While waiting for the home to be finished, James splits his time between a huge apartment in downtown Cleveland and a relatively modest four-bedroom house in Medina County west of Akron. He paid $580,000 for the house in 2005.
On the Net:

Friday, March 23, 2007

Foreclosuretown ~ Article found in Crain's

Blog entry: March 23, 2007, 11:25 am Author: SCOTT SUTTELL

Cleveland has become the go-to city for national media outlets providing detailed coverage of the spreading economic fallout of mortgage foreclosures.
The Chicago Tribune took its crack at the subject with a long feature on Tuesday.
Today it’s The New York Times’ turn.

The nation’s paper of record visits town and notes that Shaker Heights and several other Cleveland suburbs “are spending millions of dollars to maintain vacant houses as they try to contain blight and real-estate panic.”

In Shaker Heights, “officials are installing alarms, fixing broken windows and mowing lawns at the vacant houses in hopes of preventing a snowball effect, in which surrounding property values suffer and worried neighbors move away,” according to The Times. “The officials are also working with financially troubled homeowners to renegotiate debts or, when eviction is unavoidable, to find apartments.”“It’s a tragedy and it’s just beginning,” Mayor Judith H. Rawson of Shaker Heights, a mostly affluent suburb, said of the evictions and vacancies, a problem fueled by a rapid increase in high-interest, subprime loans.

“All those shaky loans are out there, and the foreclosures are coming,” Ms. Rawson said. “Managing the damage to our communities will take years.” Euclid Mayor Bill Cervenik tells The Times that the city has installed alarm systems in some vacant houses to keep out thieves, drug users and squatters.“The city has hired three new building inspectors, bringing the total to nine, to deal with troubled properties and is getting a $1 million loan from the county to cover the costs of rehabilitation, demolition and lawn care at the foreclosed houses,” the paper notes. (When the properties are sold, such direct maintenance costs will be recovered through tax assessments.)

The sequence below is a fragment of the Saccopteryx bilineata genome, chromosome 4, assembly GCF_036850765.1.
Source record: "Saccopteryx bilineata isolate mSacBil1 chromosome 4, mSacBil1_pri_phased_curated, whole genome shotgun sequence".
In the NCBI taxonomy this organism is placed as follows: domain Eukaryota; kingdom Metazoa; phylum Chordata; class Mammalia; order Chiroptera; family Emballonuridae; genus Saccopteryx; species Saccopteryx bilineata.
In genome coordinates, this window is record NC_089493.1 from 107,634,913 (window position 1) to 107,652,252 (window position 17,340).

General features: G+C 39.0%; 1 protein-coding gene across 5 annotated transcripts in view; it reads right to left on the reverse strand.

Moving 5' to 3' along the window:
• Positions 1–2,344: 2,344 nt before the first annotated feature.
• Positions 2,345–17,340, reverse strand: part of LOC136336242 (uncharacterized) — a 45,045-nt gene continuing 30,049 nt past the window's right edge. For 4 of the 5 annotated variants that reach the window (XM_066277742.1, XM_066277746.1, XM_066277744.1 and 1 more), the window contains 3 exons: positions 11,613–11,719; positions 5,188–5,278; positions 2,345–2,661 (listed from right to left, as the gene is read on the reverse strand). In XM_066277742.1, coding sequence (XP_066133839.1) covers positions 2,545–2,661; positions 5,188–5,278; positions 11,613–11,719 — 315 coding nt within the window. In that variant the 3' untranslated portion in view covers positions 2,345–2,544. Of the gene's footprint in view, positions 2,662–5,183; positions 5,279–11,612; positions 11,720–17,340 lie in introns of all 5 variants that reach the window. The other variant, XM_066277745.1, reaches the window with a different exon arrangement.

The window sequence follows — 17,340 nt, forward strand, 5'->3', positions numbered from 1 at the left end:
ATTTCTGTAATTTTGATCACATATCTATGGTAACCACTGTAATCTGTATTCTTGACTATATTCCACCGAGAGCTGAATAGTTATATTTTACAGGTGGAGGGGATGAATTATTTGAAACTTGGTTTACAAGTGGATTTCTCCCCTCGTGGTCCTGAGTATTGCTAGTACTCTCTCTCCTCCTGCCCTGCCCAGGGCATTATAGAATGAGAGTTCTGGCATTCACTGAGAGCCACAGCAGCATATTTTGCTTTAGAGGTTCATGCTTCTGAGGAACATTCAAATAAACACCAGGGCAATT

In a report for Shaker Heights, Mark Duda and William C. Apgar of Harvard University “found that expensive refinancing deals had been aggressively ‘push-marketed’ in the city’s less affluent west and south sides, bordering Cleveland. They said that ‘the rising number of foreclosures threatens to undermine the stability’ of those areas,” according to The Times. “The moral outrage,” Ms. Rawson told the paper, “is that subprime lenders have targeted our seniors and African-Americans, people who saved all their lives to get a step up.”

Billionaire opens mansions to homeless

By AUDREY McAVOY, Associated Press Writer Fri Mar 23, 7:32 AM ET

HONOLULU - Dorie-Ann Kahale and her five daughters moved from a homeless shelter to a mansion Thursday, courtesy of a Japanese real estate mogul who is handing over eight of his multimillion-dollar homes to low-income Native Hawaiian families.

For Full Story - Click on link above....

Monday, March 19, 2007

Duke sells buildings in eastern suburbs

By STAN BULLARD6:00 am, March 19, 2007

A partnership formed by the King Group in Beachwood and an investor group in New York has acquired nine office buildings in the eastern suburbs from Duke Realty Corp. That’s the word from Jon Burger, a vice president in Duke’s Independence office, who declined to disclose the sale price. Indianapolis-based Duke sold the office buildings as part of its plan to exit Northeast Ohio and redeploy the proceeds to areas with more growth potential.

Pt 2 of article... Over the years we have read and respected many articles from Mr. Bullard, so here he is.